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How a Cava producer alerted police to Europe's most wanted terrorist

Published:  23 August, 2017

Rather than a more usual tale of terroir, Cava producers in Upper Penedes region of Catalonia, have recounted the ordeal surrounding the police chase through vines to capture Europe’s most wanted terrorist.

Younes Abouyaaqoub, the terrorist who killed 13 tourists and locals when he drove a van down the Rambla in Barcelona last Thursday, was shot dead by Catalan police yesterday evening, having been found hiding in vines in between the villages of Subirats and San Sadurni D’Anoia, Catalan police confirmed to Harpers.

Abouyaaquob, who is alleged to have been wearing a fake suicide belt, when he was approached by police, had been on the run since the terrorist attack in Barcelona and Cambrils of last week.

His presence in a key Cava production area, which is home to the vines of leading Cava producer Codorniu, emerged during the busy period for the Penedes region because the grape harvest started earlier this year, due to a hotter than usual summer and low rainfall levels earlier in the year.

A vineyard worker is alleged to have first alerted police over the presence of the terrorist hidden amongst vines near a foot of the mountain.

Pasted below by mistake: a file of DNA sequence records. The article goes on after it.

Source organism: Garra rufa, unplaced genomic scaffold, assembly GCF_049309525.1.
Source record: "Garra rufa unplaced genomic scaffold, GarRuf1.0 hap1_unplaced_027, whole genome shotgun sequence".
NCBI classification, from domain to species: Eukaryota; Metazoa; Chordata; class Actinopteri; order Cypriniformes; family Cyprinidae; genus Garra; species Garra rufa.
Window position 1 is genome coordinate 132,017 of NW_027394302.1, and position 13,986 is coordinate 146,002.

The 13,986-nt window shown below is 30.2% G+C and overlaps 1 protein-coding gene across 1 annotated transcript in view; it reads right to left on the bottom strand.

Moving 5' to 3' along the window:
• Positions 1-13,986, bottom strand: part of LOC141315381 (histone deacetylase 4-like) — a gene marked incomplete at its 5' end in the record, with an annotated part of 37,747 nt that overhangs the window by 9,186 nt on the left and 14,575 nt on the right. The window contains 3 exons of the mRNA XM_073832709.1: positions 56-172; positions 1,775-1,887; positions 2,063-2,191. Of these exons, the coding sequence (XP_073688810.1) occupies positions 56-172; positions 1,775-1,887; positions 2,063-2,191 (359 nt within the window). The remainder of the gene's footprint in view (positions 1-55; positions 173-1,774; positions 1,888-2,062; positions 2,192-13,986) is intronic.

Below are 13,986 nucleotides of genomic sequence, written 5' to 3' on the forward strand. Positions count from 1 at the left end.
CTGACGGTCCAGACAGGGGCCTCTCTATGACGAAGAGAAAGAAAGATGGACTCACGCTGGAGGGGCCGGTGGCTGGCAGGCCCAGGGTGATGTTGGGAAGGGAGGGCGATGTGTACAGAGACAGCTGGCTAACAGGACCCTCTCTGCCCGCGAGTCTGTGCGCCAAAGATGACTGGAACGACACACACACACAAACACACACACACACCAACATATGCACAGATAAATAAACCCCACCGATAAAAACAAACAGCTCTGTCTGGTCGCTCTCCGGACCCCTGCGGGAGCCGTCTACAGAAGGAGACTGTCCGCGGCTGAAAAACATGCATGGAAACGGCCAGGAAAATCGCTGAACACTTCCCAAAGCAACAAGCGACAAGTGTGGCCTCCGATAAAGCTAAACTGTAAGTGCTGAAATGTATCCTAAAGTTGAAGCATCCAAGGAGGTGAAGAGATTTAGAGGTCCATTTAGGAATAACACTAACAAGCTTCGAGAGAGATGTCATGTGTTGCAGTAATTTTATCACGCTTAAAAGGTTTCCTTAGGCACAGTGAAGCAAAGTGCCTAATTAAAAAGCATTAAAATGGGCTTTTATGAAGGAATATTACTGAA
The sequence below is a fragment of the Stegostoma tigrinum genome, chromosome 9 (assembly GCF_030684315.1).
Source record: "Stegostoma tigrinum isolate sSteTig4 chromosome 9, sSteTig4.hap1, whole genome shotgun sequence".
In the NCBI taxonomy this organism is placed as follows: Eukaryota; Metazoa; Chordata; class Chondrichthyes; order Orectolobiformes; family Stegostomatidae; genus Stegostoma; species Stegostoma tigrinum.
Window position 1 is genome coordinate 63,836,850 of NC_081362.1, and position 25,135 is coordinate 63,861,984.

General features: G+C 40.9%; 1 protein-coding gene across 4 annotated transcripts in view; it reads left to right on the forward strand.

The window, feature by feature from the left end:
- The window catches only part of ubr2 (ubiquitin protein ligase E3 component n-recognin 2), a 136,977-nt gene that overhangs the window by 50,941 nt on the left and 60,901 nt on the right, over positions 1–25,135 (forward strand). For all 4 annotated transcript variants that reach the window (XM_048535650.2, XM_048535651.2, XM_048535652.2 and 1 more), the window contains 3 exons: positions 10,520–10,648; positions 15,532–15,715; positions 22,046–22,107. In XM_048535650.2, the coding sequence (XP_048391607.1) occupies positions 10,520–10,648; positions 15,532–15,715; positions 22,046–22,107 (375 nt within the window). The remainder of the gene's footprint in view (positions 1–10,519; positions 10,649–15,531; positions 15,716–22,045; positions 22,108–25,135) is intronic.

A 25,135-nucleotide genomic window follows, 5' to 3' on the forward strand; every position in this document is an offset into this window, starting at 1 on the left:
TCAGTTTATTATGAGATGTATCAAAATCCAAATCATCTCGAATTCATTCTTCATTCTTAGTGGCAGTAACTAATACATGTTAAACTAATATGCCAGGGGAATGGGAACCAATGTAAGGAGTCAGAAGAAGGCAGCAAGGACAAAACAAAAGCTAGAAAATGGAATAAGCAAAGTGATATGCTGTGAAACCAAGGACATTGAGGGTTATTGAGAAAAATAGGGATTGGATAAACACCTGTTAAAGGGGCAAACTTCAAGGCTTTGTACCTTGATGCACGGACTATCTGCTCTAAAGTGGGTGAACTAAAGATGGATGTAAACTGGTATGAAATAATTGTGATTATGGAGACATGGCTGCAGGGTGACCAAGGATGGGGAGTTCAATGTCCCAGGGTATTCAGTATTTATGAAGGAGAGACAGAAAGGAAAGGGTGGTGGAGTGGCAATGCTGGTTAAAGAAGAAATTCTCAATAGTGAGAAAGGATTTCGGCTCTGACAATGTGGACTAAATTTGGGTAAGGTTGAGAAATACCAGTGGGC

Cava producer Codorniu declined to comment on whether Catalan police shot dead the terrorist whilst he was hiding in vines owned by Codorniu.

However, speaking to Harpers today, Roser Ventura from Cava producer Caves Ventura located just outside Subirats, confirmed that an employee from her vineyard had alerted police after a car had been spotted on Monday afternoon, driving at high speed through her family’s wine estate.

“It was a shocking scene. An employee called the police having spotted the unusual occurrence of the car speeding through our vineyard,” Ventura said.

“It turned out to be an unmarked car of the secret service police which had sped through our vineyard whilst chasing the terrorist suspect,” she told Harpers.

Ventura recounted how police told vineyard workers to return home after the operation to capture the terrorist had been launched less than 600 metres from her vineyard with helicopters circulating above the vineyard.

A spokeswoman at Cava producer Freixenet today said the delivery of grapes had been delayed on Monday as a result of the police operation to track down the terrorist.

“A tractor was unable to deliver grapes on Monday because police had sealed off the area. The harvest has started earlier than usual because of the heat but we expect to finish the harvest by the end of September; there are fewer grapes but the quality of them is very good,” the Freixenet spokeswoman said.

Roser Ventura meanwhile confirmed to Harpers that grape picking of the Cava grapes, Xarello, Macebeo and Parellada was underway during the police operation.

“We have started ten days earlier than usual. We have hotter than usual temperatures since June including intense periods of heat lasting three of four days at a time, where temperatures have risen above 33 degrees centigrade” she said.

“At least it has not been as hot as in Lleida where grape-picking started as early as July 31st,” she added.